A vote for me means higher taxes

By

That's the very difficult message Phil Angelides has to sell to California voters this November, now that he has secured the Democrats' nomination for governor.

"Calling for a $5 billion tax increase is always a challenge, but the defeat of (Prop. 82) makes that effort even tougher,'' said Dan Schnur, a veteran GOP consultant now teaching at UC Berkeley.

If a California general election is typically a sprint to the political middle after a primary spent at the extremes of the Democratic left and Republican right, Angelides' promise to ease the state's budget woes by boosting corporate taxes and "asking multimillionaires to pay their fair share again'' could be an anchor in that race.

For all the liberalism of the state's electorate, California voters feel highly taxed — because they are. Even taxes on "the rich" don't have much political appeal, perhaps because everyone knows of businesses moved to Nevada, with job losses for not—rich friends, neighbors or relatives. Middle class homeowners continually ponder cashing out their inflated—value homes and buying nicer digs elsewhere at half the price or less.

I expect the Governator to have a handy victory. He is likely to carry with him a new Lt. Governor, Tom McClintock, who has tremendous potential to help California back onto a path of fiscal sanity.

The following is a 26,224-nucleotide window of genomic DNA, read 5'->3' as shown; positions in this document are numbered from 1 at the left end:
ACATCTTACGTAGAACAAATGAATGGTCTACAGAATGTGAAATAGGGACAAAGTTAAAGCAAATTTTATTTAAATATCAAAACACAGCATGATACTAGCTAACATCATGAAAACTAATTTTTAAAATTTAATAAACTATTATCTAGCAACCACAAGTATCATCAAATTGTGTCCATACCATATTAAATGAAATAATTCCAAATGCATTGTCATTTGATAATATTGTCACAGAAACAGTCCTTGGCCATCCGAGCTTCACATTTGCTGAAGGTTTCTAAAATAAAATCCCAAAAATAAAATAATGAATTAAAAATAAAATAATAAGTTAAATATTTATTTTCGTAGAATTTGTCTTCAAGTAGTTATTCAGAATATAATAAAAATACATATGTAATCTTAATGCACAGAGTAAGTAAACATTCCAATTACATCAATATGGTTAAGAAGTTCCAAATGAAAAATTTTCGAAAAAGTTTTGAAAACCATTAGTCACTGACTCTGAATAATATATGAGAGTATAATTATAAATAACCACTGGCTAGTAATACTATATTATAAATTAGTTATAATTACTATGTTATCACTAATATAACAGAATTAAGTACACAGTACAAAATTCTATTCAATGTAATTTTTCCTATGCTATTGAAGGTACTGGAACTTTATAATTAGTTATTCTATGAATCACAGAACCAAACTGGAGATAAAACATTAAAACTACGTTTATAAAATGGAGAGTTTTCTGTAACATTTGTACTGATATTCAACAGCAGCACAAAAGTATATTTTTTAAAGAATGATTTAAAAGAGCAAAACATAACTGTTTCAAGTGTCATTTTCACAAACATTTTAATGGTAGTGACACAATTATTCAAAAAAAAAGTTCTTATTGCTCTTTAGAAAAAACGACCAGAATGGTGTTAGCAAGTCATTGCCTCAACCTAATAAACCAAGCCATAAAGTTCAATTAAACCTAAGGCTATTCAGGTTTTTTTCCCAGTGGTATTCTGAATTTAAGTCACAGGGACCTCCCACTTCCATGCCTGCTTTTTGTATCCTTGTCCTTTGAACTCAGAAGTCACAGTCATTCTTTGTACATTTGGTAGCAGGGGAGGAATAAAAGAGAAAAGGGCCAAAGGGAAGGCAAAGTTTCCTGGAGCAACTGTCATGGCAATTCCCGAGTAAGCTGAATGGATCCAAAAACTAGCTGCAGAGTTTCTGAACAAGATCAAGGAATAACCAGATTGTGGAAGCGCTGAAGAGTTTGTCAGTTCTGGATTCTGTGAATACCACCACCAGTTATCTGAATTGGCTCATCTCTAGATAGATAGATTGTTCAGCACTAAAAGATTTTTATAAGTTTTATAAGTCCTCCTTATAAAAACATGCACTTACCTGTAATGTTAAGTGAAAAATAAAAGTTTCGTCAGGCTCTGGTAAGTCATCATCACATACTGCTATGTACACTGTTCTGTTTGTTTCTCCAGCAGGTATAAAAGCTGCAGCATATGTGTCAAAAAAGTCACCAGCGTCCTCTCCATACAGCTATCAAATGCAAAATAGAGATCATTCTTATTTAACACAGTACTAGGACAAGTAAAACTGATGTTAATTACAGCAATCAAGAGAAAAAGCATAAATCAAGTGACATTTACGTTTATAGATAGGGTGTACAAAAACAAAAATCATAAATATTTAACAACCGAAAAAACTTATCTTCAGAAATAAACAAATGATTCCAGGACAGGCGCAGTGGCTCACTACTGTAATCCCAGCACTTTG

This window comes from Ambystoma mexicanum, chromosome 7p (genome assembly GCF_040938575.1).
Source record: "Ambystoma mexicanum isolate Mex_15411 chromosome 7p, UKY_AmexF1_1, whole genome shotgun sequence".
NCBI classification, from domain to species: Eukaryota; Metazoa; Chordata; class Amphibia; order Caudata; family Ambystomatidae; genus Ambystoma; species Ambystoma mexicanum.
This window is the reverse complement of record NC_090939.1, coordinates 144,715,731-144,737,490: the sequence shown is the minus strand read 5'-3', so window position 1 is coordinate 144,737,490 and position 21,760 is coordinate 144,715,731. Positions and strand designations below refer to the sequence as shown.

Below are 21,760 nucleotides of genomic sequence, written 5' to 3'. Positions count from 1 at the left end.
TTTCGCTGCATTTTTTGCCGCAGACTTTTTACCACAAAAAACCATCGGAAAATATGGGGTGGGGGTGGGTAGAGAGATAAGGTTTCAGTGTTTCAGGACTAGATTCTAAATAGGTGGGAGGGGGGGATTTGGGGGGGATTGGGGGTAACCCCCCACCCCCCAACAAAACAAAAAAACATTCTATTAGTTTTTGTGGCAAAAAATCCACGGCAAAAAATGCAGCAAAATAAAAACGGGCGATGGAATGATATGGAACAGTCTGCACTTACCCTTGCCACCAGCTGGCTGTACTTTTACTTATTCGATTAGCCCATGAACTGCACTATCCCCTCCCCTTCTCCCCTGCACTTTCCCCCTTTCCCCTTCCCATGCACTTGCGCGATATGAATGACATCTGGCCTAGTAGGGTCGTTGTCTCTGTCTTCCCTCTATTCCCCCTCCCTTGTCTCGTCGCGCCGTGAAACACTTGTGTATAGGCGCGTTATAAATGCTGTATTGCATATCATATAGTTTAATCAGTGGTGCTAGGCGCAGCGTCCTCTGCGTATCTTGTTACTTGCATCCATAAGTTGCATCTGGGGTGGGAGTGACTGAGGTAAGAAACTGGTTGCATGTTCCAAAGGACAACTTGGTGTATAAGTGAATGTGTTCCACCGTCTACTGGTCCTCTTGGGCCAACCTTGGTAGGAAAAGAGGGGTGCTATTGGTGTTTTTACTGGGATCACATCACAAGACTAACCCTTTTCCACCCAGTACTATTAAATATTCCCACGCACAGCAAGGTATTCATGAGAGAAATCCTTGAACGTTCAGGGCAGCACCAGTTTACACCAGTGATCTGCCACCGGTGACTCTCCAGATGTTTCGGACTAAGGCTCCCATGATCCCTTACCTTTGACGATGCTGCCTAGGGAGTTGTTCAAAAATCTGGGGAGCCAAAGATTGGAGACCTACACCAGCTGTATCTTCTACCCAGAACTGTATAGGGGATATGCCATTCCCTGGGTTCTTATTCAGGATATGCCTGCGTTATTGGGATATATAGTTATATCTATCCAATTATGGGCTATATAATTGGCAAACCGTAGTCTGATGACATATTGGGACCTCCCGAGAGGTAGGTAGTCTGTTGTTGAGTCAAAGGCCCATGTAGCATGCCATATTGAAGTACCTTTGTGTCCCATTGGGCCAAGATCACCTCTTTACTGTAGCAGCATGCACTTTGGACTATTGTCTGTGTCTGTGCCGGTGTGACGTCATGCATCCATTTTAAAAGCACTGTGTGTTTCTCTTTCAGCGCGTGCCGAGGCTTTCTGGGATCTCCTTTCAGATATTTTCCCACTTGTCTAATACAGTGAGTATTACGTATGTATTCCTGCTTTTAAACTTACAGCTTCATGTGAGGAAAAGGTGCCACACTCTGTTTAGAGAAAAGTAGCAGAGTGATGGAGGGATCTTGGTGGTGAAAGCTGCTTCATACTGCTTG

Thomas Lifson   6 8 06

That's the very difficult message Phil Angelides has to sell to California voters this November, now that he has secured the Democrats' nomination for governor.

"Calling for a $5 billion tax increase is always a challenge, but the defeat of (Prop. 82) makes that effort even tougher,'' said Dan Schnur, a veteran GOP consultant now teaching at UC Berkeley.

If a California general election is typically a sprint to the political middle after a primary spent at the extremes of the Democratic left and Republican right, Angelides' promise to ease the state's budget woes by boosting corporate taxes and "asking multimillionaires to pay their fair share again'' could be an anchor in that race.

For all the liberalism of the state's electorate, California voters feel highly taxed — because they are. Even taxes on "the rich" don't have much political appeal, perhaps because everyone knows of businesses moved to Nevada, with job losses for not—rich friends, neighbors or relatives. Middle class homeowners continually ponder cashing out their inflated—value homes and buying nicer digs elsewhere at half the price or less.

I expect the Governator to have a handy victory. He is likely to carry with him a new Lt. Governor, Tom McClintock, who has tremendous potential to help California back onto a path of fiscal sanity.

Thomas Lifson   6 8 06